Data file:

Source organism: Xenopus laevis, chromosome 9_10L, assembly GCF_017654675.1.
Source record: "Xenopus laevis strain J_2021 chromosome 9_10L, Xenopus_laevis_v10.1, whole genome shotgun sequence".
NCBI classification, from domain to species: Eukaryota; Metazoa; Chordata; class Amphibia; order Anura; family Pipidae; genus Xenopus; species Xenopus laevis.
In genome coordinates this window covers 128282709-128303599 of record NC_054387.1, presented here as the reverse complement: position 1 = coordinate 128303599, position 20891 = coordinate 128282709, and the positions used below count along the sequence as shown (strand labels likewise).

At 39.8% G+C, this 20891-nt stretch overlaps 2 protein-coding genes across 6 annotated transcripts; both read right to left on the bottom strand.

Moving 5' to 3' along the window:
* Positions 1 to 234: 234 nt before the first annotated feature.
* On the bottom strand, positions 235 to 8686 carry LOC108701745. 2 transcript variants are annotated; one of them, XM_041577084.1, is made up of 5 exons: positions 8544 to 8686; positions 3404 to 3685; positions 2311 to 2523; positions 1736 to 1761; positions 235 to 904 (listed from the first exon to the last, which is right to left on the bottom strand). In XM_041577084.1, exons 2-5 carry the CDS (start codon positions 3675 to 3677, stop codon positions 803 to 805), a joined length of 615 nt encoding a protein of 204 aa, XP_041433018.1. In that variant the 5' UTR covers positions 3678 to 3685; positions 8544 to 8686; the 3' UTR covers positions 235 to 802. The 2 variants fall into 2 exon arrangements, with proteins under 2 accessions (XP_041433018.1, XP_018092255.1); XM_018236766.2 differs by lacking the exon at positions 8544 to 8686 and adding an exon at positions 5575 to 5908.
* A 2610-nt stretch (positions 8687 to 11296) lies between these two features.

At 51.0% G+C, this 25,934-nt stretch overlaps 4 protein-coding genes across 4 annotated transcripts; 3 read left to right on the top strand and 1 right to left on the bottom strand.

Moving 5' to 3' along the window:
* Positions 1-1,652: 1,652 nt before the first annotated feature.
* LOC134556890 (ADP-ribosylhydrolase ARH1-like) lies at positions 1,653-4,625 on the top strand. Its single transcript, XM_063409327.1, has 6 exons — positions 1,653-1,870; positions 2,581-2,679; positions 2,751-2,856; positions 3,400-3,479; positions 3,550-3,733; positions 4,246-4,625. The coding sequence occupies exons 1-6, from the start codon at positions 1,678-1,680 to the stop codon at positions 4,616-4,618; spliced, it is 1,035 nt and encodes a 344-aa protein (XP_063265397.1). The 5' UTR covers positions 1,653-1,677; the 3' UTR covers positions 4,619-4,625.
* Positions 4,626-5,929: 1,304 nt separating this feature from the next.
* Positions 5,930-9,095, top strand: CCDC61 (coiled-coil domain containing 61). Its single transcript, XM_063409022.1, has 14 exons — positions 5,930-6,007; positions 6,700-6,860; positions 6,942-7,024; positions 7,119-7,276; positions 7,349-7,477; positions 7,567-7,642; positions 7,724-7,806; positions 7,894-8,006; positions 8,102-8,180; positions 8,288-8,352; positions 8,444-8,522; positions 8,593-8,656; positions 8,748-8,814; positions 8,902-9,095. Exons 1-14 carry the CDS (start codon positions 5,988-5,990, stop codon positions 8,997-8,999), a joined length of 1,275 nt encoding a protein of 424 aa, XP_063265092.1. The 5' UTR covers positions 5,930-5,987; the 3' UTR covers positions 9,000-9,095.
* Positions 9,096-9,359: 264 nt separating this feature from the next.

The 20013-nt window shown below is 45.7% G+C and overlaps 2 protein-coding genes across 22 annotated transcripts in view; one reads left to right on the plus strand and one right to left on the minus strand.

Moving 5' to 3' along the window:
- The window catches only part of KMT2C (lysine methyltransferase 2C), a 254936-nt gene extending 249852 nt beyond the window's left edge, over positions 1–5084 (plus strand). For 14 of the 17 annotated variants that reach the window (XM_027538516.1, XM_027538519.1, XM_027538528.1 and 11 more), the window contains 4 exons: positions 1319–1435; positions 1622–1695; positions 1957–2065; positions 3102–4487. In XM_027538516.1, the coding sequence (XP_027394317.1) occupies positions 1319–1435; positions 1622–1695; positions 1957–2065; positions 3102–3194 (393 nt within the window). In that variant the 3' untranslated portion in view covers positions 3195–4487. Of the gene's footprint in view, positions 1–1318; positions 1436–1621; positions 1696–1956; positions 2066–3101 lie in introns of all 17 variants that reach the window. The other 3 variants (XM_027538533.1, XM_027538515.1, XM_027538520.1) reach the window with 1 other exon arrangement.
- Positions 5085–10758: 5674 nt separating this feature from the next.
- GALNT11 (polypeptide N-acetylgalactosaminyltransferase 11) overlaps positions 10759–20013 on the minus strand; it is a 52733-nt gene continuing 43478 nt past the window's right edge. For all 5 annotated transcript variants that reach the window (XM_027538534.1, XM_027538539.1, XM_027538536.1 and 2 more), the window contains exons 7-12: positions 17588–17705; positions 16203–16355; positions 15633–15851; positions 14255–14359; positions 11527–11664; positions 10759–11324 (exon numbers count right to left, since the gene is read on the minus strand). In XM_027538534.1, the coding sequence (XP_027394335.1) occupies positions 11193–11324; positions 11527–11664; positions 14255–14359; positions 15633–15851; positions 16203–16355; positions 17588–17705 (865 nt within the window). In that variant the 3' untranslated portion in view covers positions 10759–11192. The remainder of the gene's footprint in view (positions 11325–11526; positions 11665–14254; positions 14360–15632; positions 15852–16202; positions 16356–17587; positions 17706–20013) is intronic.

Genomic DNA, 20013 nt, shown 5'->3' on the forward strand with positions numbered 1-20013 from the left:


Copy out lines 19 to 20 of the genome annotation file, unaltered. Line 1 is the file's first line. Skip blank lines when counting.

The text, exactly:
- The window catches only part of KMT2C (lysine methyltransferase 2C), a 254936-nt gene extending 249852 nt beyond the window's left edge, over positions 1–5084 (plus strand). For 14 of the 17 annotated variants that reach the window (XM_027538516.1, XM_027538519.1, XM_027538528.1 and 11 more), the window contains 4 exons: positions 1319–1435; positions 1622–1695; positions 1957–2065; positions 3102–4487. In XM_027538516.1, the coding sequence (XP_027394317.1) occupies positions 1319–1435; positions 1622–1695; positions 1957–2065; positions 3102–3194 (393 nt within the window). In that variant the 3' untranslated portion in view covers positions 3195–4487. Of the gene's footprint in view, positions 1–1318; positions 1436–1621; positions 1696–1956; positions 2066–3101 lie in introns of all 17 variants that reach the window. The other 3 variants (XM_027538533.1, XM_027538515.1, XM_027538520.1) reach the window with 1 other exon arrangement.
- Positions 5085–10758: 5674 nt separating this feature from the next.